Jose Maria Amador

Jose Maria Amador

Jose Maria Amador, a Spanish-American, was born at the Presidio in San Francisco in 1794. As mentioned earlier his father was prominent in the area and was stationed at the Presdido when Jose Amador was born. Don Amador had three wives and was the father of 22 children. 7

Soon after the Gold Rush, in 1848, Amador went to the mountains (now Amador County) and brought back 114 pounds of gold within a period of two weeks (near what is now known as the city of Amador).

As Gold Rush settlers moved into this area and squatted on Amador’s land, he began to sell off his land in the San Ramon Valley. 9 The Leo Norris family made the first legal purchase with clear title to a league of land (the NW corner) from Jose Maria Amador in 1851.2, 7 Amador began to sell his land in 1852 to Samuel Russell, Jeremiah Fallon, Michael Murray, James Witt Dougherty (10,000 acres), and William Glaskins. Amador sold his parcels at a low price and thus became in debt.

Penniless, he lived with a daughter in Watsonville until his death in 1883 — in poverty — at the age of 89. He was buried in Gilroy. Ninety-three years later in 1976, the simple wooden cross on his grave was substituted with a granite headstone.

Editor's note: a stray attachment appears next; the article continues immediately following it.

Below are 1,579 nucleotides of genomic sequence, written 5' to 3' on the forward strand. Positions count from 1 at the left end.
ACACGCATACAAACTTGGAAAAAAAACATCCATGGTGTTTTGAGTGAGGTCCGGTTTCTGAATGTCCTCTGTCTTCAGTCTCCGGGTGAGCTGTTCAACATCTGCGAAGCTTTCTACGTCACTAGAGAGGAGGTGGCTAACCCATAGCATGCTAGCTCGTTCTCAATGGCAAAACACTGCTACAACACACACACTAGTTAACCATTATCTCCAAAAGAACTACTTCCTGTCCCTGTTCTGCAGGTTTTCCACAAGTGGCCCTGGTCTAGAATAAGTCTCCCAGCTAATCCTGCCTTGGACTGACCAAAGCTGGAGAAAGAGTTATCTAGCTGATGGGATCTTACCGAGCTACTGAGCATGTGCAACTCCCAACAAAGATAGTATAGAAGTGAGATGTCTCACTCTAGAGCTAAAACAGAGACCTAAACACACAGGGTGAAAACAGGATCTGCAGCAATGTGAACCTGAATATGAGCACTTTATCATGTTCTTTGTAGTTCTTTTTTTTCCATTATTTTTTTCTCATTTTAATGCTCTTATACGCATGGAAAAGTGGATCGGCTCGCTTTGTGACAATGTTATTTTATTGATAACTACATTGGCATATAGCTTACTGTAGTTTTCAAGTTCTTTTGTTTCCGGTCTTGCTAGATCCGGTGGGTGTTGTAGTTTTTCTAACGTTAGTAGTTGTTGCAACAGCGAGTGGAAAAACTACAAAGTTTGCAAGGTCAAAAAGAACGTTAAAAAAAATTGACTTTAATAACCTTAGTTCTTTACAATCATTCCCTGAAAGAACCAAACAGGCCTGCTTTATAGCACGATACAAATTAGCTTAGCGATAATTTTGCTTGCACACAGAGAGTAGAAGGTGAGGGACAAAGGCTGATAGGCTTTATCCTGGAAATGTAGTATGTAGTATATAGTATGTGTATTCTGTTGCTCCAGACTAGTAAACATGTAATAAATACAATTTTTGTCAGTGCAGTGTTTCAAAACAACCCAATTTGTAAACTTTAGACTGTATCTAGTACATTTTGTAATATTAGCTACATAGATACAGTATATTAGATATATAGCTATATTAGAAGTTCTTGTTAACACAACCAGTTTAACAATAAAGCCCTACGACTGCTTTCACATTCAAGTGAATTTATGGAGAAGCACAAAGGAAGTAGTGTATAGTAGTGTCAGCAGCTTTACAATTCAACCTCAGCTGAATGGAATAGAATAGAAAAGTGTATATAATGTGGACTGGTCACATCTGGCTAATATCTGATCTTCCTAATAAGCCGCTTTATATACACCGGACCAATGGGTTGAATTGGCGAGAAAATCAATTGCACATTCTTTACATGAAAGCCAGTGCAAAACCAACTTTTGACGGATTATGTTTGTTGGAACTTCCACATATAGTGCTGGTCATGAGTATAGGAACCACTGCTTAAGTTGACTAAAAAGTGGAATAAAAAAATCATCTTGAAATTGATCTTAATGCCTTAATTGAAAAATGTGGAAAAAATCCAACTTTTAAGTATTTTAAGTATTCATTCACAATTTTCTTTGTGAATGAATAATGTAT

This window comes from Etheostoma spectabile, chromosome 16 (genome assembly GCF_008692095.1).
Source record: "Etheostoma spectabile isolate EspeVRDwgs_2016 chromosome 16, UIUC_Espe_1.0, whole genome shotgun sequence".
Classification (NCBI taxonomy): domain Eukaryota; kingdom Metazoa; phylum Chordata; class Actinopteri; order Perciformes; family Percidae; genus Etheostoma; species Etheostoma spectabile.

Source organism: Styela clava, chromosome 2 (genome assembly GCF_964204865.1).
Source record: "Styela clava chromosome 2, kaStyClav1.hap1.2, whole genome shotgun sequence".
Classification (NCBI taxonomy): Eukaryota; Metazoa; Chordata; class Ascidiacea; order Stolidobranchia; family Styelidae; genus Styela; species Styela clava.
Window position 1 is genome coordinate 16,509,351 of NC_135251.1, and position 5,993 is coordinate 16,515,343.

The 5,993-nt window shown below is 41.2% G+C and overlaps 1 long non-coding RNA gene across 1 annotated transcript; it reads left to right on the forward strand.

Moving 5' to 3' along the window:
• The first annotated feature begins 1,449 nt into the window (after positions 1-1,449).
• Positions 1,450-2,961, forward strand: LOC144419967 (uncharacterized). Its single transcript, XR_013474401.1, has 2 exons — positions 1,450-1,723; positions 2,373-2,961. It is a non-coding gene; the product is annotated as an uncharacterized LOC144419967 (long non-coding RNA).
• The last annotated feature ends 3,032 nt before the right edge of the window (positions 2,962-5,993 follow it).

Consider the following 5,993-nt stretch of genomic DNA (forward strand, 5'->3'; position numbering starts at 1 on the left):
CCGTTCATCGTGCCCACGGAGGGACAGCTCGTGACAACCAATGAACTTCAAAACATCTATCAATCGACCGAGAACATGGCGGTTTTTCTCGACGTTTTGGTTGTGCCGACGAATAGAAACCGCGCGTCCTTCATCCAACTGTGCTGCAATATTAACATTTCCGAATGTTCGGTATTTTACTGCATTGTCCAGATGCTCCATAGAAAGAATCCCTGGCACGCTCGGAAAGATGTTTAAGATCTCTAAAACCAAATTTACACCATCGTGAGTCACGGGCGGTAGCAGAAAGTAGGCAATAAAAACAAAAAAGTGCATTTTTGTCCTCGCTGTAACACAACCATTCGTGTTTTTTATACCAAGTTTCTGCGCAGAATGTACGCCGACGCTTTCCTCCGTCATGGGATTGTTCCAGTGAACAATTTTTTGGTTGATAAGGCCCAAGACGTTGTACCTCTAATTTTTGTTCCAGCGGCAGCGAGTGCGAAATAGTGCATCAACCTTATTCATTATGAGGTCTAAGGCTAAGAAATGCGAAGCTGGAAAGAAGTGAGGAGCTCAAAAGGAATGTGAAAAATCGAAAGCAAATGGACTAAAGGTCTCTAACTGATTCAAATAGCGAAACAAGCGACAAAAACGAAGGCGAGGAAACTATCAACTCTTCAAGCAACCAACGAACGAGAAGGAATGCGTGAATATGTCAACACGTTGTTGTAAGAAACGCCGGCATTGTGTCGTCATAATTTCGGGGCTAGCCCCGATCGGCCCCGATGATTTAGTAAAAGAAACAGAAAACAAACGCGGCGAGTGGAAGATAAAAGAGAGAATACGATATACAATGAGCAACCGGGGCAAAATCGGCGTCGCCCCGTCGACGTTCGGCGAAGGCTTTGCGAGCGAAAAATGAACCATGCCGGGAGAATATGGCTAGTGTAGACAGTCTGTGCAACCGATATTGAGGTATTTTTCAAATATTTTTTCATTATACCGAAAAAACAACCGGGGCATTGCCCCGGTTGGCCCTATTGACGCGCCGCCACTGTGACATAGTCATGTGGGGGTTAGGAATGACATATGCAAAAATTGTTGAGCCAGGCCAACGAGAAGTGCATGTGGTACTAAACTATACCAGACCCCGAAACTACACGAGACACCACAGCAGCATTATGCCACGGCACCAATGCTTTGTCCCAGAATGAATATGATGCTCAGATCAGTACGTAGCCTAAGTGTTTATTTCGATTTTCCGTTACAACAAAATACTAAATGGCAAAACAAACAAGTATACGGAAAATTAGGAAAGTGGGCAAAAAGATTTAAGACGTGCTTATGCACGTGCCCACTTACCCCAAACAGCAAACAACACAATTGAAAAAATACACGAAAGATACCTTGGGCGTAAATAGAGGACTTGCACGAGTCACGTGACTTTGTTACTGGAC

Amador’s fascinating memories were captured by Hubert H. Bancroft and stored at UC Berkeley in 1877.9 These memoirs were taken by Thomas Savage and translated into English by Gregorio Mora-Torres in California Voices: The oral memoirs of Jose Maria Amador and Lorenzo Asisara.

His name is perpetuated by Amador Valley Boulevard in Dublin, Amador High School and Amador Theater in Pleasanton, Amador High School District, Amador City, Amador County, and Amador Valley. 5 Dublin was called “Amador” for many years. 7

By Doris Kinsley and Sue Yura, San Ramon Historic Foundation In The Sentinel, Fall 2009

Bibliography, References

  1. In the Shadow of the Mountain, Highlights from the Museum of the San Ramon Valley, by Beverly Lane, 2000.
  2. Corridor Country, Vol. I, Stuart.
  3. City of Fremont, 2001.
  4. Historical Persons and Places in the San Ramon Valley by Virgie V. Jones, 1977.
  5. Census, 2000
  6. Dublin Reflections, Virginia Smith Bennett, 1978, 1991.
  7. Wikipedia, 2009.
  8. Amador’s Recollections, The Bancroft Library, 1877.
  9. Presenting the Past, by Beverly Lane, Danville Weekly
  10. Historic Mission San Jose website, 2009.

Our Story